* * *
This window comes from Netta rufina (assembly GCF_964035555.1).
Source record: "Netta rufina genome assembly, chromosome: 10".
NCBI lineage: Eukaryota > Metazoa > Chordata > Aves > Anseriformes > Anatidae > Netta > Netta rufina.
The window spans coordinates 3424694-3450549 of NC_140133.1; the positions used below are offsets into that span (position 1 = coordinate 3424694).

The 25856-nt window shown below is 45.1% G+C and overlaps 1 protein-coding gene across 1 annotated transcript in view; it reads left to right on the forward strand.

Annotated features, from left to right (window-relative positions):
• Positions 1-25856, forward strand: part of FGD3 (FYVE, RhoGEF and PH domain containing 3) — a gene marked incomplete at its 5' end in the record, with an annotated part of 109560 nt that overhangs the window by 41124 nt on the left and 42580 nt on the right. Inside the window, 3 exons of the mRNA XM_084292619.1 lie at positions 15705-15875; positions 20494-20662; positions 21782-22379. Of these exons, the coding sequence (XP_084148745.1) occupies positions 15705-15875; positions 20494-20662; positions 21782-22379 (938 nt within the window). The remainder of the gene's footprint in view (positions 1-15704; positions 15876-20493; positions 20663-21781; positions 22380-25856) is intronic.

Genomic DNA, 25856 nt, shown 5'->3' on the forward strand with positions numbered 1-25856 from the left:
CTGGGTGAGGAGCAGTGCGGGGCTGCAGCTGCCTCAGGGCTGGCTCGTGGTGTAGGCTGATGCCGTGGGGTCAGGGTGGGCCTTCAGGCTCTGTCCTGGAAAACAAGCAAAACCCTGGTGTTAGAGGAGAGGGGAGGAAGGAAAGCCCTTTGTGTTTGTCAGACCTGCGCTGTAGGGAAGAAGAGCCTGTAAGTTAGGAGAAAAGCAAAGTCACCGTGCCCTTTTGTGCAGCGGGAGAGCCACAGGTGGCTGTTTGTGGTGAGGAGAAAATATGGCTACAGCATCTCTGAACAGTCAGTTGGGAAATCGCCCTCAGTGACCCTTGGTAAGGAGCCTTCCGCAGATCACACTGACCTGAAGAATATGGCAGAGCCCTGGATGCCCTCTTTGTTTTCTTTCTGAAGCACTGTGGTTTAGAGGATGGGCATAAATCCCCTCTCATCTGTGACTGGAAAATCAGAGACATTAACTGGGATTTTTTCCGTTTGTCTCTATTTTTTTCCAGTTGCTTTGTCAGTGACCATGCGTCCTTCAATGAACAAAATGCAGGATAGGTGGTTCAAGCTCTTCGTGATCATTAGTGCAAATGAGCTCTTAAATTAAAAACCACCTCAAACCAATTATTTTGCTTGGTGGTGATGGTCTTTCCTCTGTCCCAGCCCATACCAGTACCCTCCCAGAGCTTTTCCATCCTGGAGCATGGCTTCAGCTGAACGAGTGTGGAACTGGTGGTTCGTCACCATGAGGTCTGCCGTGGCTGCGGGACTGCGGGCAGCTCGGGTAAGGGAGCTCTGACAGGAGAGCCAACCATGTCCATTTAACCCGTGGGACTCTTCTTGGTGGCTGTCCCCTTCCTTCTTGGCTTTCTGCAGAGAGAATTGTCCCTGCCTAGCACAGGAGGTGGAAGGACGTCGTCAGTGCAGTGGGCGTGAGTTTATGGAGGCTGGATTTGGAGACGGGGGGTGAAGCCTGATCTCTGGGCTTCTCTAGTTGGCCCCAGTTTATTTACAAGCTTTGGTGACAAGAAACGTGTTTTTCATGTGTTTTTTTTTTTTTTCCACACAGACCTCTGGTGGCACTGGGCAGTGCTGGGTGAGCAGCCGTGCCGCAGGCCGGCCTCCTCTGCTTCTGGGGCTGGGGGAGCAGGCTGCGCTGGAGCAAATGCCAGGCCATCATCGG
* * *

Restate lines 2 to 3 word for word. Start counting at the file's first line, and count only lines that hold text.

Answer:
Source record: "Netta rufina genome assembly, chromosome: 10".
NCBI lineage: Eukaryota > Metazoa > Chordata > Aves > Anseriformes > Anatidae > Netta > Netta rufina.